Is kickboxing hard?

Kickboxing is as intense a workout as you want it to be. As with any fitness regimen, the more effort you put in, the more results you will get. The type of kickboxing you do will determine how physically challenging it is. Combat or self-defense kickboxing, where you train in a martial arts studio with sandbags or spar against combat partners, can be an intense physical workout. Group kickboxing classes that use sandbags as part of the workout will also elevate the degree of intensity, because of the level of exertion punching and kicking the bag requires. Cardio kickboxing group fitness, which employ kicking and punching moves but no sandbags, has comparable intensity to jogging but works a wider range of muscles while increasing strength, flexibility and coordination. Here are some of the core kickboxing moves:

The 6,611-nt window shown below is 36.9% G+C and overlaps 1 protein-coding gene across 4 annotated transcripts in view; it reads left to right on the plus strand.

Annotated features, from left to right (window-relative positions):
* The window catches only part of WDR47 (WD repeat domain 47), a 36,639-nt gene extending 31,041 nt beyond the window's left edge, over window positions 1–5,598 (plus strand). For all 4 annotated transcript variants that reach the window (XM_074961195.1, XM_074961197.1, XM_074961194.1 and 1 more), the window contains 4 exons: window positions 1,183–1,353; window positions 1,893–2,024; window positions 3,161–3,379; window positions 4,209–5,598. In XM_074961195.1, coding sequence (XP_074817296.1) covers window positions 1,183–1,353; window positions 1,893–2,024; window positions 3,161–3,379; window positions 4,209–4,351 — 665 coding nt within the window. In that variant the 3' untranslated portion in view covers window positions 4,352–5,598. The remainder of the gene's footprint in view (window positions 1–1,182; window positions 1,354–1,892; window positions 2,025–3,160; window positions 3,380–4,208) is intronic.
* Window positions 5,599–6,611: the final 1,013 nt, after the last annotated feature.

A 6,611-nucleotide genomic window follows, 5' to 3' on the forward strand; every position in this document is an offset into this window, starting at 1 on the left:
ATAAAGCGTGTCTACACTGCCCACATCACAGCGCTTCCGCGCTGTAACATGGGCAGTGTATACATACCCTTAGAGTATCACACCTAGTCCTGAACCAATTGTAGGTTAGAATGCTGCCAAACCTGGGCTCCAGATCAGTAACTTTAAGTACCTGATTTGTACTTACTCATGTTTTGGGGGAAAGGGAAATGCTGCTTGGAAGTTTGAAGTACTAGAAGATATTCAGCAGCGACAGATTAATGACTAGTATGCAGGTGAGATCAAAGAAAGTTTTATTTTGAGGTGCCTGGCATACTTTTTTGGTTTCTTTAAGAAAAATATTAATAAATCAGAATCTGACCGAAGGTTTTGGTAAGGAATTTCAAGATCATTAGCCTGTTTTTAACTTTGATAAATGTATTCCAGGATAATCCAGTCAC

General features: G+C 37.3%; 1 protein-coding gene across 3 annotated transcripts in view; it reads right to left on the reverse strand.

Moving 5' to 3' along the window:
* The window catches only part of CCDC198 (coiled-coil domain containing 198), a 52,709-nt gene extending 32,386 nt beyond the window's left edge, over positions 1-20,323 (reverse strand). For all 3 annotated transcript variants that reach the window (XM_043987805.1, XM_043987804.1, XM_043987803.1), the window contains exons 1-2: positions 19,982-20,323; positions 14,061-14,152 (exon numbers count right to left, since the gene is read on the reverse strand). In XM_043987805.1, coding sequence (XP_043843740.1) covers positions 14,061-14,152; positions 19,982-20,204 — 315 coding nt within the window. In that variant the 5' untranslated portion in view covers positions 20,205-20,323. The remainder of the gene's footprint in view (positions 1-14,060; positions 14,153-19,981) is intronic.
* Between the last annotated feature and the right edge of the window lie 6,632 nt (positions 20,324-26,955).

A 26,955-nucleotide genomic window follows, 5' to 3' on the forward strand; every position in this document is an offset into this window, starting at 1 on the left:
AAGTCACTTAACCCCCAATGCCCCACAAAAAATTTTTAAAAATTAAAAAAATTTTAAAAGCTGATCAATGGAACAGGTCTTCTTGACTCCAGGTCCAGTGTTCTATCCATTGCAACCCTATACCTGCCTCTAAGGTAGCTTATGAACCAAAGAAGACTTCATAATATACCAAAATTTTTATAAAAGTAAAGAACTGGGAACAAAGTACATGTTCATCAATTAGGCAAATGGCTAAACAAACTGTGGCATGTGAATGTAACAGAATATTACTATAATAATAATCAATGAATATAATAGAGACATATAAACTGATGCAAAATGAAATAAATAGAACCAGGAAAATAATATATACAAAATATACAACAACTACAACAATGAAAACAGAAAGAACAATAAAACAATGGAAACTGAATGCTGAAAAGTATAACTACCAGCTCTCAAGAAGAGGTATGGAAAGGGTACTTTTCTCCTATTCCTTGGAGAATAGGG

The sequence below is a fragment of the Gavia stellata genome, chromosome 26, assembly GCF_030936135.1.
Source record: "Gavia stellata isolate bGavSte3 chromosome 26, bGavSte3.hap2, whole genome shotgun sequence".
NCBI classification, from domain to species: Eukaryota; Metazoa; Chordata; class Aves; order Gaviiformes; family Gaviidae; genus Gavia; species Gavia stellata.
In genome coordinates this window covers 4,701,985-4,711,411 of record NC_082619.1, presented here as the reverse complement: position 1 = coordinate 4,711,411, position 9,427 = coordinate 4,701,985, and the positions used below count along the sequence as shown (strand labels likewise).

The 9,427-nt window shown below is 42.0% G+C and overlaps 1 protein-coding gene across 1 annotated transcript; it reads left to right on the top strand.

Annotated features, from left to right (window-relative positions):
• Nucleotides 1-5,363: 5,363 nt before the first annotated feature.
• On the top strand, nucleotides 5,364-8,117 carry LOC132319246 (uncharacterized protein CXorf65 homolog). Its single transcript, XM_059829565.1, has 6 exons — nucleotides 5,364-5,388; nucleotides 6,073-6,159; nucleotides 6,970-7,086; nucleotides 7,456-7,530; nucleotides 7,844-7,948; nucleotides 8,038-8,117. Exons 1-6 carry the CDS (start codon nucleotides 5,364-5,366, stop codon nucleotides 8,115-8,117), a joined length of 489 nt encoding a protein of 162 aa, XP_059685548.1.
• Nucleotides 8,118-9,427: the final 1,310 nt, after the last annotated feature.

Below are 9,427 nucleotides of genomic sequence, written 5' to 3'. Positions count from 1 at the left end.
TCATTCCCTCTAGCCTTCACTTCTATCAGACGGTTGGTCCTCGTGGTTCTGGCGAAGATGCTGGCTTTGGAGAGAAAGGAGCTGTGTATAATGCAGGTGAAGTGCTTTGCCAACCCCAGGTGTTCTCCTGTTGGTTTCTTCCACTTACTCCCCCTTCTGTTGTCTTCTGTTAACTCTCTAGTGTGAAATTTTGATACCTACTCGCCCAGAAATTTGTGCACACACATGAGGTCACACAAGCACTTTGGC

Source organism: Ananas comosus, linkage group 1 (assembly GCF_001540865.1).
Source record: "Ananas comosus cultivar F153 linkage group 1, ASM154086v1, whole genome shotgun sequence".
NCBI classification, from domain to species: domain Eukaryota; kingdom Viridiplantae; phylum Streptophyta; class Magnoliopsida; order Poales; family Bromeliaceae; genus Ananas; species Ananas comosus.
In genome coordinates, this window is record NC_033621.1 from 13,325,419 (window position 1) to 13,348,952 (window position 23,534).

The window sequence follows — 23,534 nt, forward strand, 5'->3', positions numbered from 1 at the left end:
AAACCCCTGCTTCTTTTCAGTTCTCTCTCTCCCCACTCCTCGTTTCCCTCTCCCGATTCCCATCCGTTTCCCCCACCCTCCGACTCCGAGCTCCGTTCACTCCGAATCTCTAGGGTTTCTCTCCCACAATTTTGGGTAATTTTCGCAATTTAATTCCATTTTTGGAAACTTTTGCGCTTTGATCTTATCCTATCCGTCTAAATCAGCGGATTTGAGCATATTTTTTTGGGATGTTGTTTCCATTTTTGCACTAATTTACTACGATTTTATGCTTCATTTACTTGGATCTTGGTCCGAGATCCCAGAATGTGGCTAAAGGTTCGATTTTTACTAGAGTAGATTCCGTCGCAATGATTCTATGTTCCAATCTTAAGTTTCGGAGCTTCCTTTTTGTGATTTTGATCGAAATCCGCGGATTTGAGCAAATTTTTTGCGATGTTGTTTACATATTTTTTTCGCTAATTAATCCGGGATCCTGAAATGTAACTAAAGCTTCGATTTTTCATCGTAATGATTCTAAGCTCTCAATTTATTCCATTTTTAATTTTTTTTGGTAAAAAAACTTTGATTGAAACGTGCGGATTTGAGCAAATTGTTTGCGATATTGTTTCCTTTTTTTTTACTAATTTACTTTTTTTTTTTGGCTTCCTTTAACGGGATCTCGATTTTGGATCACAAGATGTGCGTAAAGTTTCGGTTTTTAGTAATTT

• Cross: A straight punch that you throw slightly across your body, using your dominant hand.
  • Jab: A quick, straight, face punch. Usually thrown with the non-dominant hand.
  • Uppercut: A punch thrown up from the midsection (using either hand) that connects with the underside of your opponent’s chin.
  • Hook: A curved punch (using either hand) that connects with your competitor’s jaw or chin.
  • Side kick: A kick delivered when your competitor is at an angle to you. Raise your leg to the side, then bend at the knee to deliver the kick.
  • Front kick: A kick delivered straight on while you are facing your opponent.
  • Roundhouse kick: A kick delivered by swinging a leg up in a clockwise or counterclockwise motion (depending on which leg you’re using) with momentum to strike the opponent with the instep of the foot.